Sometimes historians talk about the "long 19th century," the period from the French Revolution to World War I. This Top Ten list for 2005 includes a book published in November 2004 (which I did not see until 2005) and a book to be published in January 2006 (because I read it in galleys and am enthusiastic about it and want you to know about it now instead of a year from now). So this is "the long 2005."
Remember, these are not the best books of the year, or the most important. They are my favorite new books of the year, the ones that come most readily to mind among those I've read in the past twelve months (and on another day the list would no doubt be slightly different). Mao: The Unknown Story, by Jung Chang and Jon Halliday (Knopf) is one of most important books I read this year, but not among my favorites. Likewise Little Boy: The Arts of Japan's Exploding Subculture, edited by Takashi Murakami (Yale Univ. Press), which illuminates all too well one face of the Zeitgeist.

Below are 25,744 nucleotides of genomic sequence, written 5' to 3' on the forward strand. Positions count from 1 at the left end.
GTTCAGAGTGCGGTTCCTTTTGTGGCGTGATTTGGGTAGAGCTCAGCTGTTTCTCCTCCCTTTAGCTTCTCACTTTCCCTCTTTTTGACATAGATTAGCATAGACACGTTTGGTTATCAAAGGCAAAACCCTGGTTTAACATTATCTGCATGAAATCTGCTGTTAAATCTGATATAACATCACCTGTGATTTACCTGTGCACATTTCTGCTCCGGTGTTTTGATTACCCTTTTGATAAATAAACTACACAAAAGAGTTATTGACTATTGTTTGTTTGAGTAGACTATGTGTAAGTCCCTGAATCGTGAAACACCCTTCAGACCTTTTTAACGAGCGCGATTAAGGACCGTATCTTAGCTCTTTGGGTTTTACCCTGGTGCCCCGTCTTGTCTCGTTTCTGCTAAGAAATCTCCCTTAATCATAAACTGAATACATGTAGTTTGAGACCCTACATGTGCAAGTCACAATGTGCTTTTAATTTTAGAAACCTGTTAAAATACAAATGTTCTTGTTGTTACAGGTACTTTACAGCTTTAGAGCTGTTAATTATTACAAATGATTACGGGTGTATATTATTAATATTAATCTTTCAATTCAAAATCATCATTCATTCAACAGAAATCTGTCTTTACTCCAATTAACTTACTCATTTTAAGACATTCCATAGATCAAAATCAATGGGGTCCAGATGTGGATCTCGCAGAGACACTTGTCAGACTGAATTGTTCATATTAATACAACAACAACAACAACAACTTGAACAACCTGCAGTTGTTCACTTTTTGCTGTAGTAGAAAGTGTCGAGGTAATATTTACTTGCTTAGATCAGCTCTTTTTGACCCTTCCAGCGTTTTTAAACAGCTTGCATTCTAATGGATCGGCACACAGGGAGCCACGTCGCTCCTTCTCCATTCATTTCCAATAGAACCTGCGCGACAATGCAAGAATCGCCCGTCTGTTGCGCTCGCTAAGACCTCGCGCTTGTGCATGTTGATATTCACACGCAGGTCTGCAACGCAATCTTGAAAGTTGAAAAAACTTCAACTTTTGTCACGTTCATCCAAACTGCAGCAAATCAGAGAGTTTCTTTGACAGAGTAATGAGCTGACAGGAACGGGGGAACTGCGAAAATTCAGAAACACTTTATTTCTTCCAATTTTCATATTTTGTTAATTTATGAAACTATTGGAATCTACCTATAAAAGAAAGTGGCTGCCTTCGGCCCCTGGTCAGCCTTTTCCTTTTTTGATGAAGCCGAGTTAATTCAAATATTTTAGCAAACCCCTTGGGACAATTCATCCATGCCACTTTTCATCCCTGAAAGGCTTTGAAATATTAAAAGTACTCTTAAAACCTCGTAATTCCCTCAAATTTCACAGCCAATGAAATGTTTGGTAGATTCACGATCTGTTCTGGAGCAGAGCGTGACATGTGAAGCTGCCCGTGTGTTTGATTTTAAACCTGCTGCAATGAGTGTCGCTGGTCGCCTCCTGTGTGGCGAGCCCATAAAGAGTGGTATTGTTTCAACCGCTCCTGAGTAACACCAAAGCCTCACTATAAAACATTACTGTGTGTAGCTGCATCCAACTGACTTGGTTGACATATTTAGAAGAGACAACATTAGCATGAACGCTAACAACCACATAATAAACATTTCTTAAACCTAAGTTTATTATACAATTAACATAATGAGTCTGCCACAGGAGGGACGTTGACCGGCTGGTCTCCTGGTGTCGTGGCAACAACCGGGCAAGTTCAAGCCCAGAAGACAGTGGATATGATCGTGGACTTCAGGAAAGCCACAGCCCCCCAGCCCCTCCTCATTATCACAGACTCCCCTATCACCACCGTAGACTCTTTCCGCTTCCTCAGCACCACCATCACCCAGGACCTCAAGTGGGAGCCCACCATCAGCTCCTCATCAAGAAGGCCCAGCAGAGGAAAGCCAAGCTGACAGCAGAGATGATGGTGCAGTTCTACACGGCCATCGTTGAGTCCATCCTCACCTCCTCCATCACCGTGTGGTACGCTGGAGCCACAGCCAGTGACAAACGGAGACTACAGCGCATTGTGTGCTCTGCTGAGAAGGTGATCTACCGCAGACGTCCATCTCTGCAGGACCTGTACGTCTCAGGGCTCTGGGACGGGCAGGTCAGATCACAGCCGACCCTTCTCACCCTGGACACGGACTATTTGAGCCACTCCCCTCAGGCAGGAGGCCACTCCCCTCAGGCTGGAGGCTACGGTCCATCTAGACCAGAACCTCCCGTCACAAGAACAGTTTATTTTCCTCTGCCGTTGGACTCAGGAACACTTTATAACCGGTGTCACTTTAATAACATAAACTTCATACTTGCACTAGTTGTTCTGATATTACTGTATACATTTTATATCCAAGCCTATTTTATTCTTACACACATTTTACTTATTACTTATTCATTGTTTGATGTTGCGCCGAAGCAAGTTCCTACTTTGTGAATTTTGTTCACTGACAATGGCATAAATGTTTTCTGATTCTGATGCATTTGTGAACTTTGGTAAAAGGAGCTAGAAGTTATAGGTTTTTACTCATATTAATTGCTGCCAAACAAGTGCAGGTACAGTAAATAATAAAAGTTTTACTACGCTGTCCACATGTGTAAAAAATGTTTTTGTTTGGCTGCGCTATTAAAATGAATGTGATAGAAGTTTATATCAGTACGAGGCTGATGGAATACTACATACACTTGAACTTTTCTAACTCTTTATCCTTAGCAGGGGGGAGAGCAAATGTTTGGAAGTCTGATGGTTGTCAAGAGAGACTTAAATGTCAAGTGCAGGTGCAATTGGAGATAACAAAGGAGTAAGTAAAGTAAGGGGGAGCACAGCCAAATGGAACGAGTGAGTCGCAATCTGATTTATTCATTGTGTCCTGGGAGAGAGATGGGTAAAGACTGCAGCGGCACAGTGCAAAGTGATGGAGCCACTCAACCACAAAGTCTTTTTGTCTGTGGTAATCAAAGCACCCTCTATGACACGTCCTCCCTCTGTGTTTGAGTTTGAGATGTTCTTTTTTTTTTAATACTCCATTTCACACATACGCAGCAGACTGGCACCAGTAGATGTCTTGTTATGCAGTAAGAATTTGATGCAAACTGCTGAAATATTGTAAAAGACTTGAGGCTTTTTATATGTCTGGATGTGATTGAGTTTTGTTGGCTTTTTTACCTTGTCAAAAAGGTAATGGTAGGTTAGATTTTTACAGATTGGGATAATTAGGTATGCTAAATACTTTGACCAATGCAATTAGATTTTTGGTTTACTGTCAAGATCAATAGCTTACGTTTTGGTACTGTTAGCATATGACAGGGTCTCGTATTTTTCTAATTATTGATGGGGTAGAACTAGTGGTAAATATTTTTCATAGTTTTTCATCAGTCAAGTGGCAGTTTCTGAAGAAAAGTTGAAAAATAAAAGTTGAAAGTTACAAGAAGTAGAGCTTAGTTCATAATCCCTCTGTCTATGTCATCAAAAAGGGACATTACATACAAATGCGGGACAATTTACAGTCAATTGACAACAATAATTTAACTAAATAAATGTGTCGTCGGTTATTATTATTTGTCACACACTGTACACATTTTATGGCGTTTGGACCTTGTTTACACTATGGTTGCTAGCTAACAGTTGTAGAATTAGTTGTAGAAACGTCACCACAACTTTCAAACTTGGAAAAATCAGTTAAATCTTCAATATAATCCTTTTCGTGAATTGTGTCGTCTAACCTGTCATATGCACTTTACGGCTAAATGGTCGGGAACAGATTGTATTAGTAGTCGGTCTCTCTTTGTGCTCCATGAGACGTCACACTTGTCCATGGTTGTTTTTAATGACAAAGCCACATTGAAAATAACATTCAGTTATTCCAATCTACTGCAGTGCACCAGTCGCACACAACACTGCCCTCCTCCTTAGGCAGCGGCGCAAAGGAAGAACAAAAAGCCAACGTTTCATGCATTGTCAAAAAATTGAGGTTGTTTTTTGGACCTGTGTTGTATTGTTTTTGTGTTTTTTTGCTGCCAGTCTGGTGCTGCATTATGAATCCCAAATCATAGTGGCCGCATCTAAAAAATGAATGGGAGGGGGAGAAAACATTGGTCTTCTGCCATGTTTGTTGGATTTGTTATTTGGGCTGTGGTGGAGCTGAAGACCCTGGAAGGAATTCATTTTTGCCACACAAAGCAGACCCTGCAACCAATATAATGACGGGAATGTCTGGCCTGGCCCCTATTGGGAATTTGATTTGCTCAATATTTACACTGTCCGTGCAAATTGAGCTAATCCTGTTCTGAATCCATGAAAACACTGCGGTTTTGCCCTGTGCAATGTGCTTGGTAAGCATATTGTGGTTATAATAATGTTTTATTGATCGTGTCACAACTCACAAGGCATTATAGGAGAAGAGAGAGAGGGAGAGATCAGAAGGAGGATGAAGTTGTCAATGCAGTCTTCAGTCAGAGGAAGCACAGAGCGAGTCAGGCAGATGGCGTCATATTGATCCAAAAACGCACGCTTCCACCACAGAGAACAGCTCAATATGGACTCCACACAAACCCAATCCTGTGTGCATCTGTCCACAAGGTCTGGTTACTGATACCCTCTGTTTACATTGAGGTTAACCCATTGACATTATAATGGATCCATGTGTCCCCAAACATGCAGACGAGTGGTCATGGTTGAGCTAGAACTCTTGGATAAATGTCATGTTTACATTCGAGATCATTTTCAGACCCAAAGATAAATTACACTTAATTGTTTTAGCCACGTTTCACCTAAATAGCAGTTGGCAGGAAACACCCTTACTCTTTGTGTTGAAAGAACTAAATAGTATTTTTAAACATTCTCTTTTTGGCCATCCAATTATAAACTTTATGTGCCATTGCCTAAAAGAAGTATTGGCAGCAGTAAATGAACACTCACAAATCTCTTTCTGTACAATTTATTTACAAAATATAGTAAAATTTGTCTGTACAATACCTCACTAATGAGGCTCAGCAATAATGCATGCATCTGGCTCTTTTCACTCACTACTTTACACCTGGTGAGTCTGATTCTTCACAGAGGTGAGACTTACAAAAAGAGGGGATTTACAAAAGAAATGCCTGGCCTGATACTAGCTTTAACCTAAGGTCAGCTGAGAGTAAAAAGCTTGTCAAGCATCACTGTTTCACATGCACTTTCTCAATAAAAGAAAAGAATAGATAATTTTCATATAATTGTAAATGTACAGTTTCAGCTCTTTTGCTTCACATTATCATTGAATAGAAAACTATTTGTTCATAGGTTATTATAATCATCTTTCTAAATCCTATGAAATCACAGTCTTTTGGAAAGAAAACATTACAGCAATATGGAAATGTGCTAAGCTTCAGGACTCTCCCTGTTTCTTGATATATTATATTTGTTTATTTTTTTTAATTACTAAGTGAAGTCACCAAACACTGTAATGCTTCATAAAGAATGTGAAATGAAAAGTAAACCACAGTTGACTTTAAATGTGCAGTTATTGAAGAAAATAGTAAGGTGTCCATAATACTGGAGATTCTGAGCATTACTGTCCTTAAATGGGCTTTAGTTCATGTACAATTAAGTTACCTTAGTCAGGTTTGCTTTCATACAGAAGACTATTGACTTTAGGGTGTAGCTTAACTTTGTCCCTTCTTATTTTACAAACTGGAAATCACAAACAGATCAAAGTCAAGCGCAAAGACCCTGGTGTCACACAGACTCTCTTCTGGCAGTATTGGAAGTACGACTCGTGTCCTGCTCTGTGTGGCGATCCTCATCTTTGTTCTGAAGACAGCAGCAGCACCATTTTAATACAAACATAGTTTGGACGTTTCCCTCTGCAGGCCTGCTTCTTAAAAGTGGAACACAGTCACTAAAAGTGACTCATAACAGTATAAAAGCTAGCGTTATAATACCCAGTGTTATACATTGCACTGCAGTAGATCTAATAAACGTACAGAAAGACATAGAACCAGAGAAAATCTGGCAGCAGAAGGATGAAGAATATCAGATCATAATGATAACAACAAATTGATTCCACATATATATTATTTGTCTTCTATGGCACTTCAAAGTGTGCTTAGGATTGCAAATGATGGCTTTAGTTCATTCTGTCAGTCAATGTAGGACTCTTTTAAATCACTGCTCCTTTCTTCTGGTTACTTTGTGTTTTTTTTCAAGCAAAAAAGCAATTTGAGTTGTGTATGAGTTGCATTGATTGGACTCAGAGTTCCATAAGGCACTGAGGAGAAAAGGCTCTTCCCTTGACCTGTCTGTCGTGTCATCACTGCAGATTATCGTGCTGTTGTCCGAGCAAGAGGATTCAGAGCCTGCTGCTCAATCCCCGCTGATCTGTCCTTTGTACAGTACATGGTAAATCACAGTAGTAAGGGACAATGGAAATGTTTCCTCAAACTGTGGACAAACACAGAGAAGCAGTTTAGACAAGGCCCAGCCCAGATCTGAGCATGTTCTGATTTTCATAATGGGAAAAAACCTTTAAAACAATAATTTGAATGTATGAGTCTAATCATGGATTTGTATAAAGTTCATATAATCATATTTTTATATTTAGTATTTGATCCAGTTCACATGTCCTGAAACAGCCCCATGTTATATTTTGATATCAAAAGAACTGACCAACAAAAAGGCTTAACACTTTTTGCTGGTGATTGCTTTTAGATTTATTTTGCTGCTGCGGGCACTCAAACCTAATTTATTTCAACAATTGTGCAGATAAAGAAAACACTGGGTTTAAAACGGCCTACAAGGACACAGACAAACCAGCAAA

I make a rule for myself that there will no be quotas. So, for instance, when I finished with this year's list and then noticed the absence of theology, philosophy, and science, I felt an impulse to jigger the results. Shouldn't I go back and judiciously substitute one or two of the estimable books I read in those fields? And history is only lightly represented. And so on. But to do that would spoil the game.
The absence of poetry is another matter. I'm setting aside poetry for a separate report, to be issued in this space sometime soon. (And probably read by hardly anyone. Maybe I should make it poetry and Something Else. Poetry and the Emergent Church? Poetry and Sex? Poetry and Absolute Truth?) If I were to include poetry in the field for the Top Ten ...1
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